b. Scotland 1711, d. Hertfordshire 1769
Scottish composer and music publisher. Using popular Scottish folktunes, he wrote variations of these for the fiddle and composed other original tunes in the same genre. He published much of his work anonymously or using the nom de plume “David Rizzio”. A “Collection of Minuets” was published in Edinburgh in 1736 and a “Curious Collection of Scots Tunes” in 1740.
In 1741 he left Edinburgh for London and Allan Ramsay lamented this fact in “An Epistle to James Oswald”. In London he eventually set up his own publishing house and published “The Caledonian Pocket Companion”, a collection of Scottish folktunes, some with his own variations. This ran to 15 volumes and many editions.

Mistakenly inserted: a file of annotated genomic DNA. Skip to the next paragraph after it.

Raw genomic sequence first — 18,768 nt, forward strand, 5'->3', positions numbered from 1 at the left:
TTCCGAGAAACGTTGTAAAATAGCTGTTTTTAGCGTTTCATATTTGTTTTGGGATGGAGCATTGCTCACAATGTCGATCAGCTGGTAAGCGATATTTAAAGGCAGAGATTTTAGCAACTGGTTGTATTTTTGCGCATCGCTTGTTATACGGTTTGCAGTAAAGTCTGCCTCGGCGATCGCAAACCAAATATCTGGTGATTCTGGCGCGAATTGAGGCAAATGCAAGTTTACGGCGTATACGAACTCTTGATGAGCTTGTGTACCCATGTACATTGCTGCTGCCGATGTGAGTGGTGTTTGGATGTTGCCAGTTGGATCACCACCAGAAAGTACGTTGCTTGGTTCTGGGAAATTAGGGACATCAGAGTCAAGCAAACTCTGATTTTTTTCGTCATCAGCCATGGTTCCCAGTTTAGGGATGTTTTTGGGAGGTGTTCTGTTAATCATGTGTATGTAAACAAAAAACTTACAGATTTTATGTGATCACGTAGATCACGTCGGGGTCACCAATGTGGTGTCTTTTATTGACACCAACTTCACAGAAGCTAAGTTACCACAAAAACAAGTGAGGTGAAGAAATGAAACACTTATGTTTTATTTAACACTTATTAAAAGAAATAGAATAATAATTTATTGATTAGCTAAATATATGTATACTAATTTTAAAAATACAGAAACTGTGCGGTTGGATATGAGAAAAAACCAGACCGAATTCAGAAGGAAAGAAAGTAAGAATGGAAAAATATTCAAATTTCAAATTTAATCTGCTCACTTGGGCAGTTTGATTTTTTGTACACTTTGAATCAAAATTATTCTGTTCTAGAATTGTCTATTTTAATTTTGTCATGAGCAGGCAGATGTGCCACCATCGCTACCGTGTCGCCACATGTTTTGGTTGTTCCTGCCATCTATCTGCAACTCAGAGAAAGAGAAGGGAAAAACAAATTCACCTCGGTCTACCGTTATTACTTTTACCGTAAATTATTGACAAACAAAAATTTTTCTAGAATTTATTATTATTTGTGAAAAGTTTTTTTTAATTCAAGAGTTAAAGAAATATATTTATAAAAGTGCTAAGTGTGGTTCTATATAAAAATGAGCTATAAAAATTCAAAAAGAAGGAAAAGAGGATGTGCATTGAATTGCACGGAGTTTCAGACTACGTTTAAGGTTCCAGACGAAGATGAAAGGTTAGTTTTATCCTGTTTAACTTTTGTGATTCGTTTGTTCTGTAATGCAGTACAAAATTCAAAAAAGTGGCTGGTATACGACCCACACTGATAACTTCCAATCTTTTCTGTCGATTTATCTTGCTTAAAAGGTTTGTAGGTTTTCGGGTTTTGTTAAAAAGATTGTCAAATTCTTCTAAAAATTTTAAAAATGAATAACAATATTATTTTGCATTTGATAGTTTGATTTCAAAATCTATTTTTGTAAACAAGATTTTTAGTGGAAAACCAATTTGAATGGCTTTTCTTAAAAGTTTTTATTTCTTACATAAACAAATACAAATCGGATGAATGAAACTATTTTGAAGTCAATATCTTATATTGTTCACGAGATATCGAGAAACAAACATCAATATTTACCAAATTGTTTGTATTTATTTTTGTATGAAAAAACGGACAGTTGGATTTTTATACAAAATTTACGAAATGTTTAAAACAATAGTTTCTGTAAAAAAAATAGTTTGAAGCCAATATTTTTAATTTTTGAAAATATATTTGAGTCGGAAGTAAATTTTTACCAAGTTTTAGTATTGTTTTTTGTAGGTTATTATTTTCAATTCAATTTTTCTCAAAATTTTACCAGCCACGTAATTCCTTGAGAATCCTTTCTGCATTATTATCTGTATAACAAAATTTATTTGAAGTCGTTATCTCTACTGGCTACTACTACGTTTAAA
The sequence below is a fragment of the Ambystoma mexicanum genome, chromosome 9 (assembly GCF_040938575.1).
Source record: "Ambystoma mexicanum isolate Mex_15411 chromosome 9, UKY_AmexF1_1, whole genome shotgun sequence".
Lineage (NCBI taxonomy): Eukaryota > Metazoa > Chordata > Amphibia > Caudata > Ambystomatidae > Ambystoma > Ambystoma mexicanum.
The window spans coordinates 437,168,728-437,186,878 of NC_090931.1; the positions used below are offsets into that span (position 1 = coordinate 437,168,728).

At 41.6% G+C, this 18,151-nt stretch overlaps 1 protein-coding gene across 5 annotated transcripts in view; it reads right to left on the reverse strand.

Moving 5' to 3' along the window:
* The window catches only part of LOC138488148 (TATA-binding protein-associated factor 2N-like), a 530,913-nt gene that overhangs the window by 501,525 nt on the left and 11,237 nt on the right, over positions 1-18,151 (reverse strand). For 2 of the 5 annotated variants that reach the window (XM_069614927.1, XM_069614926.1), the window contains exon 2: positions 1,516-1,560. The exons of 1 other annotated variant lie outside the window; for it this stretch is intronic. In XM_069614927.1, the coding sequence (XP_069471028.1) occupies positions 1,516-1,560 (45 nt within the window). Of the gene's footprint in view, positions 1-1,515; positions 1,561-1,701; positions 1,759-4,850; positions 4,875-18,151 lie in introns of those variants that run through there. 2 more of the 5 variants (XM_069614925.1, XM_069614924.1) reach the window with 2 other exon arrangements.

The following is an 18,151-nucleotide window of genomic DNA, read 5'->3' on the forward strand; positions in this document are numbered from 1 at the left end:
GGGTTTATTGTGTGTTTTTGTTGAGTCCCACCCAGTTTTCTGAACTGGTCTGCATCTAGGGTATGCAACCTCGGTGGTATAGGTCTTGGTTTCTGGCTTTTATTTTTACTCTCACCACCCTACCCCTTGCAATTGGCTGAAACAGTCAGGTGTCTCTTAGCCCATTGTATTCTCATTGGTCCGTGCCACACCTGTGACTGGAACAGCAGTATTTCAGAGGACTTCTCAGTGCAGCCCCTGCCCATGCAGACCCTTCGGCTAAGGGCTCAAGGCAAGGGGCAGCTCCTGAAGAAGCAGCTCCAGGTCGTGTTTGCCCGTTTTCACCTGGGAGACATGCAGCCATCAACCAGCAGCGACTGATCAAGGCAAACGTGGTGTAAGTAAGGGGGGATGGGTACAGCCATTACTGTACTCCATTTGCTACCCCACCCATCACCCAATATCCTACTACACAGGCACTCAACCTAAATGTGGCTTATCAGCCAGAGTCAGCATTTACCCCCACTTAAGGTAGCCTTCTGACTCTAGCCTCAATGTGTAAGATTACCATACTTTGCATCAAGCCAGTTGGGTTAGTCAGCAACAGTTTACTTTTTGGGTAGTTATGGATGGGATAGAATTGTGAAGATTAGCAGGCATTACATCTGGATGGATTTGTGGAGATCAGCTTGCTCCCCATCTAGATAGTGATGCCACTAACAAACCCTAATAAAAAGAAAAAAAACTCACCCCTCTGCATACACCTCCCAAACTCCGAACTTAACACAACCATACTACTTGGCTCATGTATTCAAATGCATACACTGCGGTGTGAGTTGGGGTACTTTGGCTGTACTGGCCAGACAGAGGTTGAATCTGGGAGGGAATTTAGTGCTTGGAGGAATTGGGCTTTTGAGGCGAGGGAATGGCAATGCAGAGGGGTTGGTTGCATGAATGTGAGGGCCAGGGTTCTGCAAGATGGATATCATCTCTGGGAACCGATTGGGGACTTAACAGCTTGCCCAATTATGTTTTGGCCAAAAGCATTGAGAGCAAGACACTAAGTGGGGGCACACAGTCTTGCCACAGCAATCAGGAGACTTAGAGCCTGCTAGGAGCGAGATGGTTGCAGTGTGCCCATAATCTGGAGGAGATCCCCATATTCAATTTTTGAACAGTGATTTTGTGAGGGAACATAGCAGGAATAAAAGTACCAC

Like many others whose works feature in the Wighton Collection, he was a member of “The Temple of Apollo”, a secret musical society of composers in London (c.f. Earl of Kelly, John Reid, Charles Burney).
He was appointed chamber composer to George III in 1761. Much research still needs to be done to identify his compositions but he composed with style and talent in both Scottish and classical form, working within the range of his abilities.
Oswald’s “Airs” deserve particular mention. There were once thought to be 48 short trio sonata movements, in four groups of 12, each bearing the name of a flower, but the edition in the Wighton Collection contains two sets for each season. Also in the Wighton Collection is a MS for “Air for Autumn” in the composer’s own hand.